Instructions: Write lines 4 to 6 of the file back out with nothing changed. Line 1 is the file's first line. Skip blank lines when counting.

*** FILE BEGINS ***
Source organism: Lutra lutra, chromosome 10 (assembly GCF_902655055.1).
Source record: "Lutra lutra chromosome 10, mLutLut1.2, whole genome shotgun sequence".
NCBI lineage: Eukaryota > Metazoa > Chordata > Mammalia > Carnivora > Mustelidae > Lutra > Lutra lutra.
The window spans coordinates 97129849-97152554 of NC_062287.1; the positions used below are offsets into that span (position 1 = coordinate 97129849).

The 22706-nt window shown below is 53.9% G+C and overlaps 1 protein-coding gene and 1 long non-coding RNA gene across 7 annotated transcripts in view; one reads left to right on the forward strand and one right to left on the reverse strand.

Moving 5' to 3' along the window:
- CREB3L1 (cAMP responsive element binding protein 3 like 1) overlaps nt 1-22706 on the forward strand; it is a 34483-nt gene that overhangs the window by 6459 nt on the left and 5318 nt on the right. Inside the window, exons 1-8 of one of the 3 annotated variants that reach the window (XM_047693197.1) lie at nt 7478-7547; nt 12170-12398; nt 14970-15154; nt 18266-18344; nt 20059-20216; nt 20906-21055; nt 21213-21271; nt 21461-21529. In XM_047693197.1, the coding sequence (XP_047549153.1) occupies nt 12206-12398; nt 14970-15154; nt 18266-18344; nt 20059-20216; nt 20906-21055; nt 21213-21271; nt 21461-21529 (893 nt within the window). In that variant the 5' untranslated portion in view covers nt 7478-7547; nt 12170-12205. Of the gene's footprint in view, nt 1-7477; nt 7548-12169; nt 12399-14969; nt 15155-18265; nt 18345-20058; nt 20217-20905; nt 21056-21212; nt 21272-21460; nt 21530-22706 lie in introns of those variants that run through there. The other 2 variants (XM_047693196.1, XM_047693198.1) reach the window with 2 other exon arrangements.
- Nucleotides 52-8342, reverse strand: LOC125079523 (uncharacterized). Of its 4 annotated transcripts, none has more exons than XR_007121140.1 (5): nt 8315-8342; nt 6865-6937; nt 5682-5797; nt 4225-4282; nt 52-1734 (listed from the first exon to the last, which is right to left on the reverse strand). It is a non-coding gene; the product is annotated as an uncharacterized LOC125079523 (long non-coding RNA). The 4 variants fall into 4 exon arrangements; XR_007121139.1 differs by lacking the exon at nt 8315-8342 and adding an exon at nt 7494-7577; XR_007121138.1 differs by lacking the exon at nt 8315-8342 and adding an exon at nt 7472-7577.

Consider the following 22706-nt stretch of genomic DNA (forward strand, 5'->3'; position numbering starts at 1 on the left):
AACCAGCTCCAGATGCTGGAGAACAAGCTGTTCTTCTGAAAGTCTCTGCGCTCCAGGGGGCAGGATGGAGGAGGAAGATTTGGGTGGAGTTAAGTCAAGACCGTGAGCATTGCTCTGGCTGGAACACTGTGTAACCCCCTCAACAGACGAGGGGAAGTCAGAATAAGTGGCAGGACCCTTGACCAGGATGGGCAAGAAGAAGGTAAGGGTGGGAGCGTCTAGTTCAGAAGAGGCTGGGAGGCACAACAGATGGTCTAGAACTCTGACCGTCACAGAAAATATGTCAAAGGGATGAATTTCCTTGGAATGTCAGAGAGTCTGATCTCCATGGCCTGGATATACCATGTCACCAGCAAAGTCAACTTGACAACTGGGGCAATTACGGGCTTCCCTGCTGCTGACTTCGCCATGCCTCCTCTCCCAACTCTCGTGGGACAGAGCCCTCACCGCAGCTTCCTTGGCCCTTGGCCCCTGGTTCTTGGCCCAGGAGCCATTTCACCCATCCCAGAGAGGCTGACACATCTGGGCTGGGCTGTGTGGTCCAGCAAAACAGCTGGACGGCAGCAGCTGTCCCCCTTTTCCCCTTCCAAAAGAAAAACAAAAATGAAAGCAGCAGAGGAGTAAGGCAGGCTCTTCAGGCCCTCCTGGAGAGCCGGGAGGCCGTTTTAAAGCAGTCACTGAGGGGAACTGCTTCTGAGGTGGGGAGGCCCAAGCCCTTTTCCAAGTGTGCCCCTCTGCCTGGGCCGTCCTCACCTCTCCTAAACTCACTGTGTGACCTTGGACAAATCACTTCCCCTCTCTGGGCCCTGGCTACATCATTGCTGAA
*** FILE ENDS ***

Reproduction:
The window spans coordinates 97129849-97152554 of NC_062287.1; the positions used below are offsets into that span (position 1 = coordinate 97129849).

The 22706-nt window shown below is 53.9% G+C and overlaps 1 protein-coding gene and 1 long non-coding RNA gene across 7 annotated transcripts in view; one reads left to right on the forward strand and one right to left on the reverse strand.

Moving 5' to 3' along the window: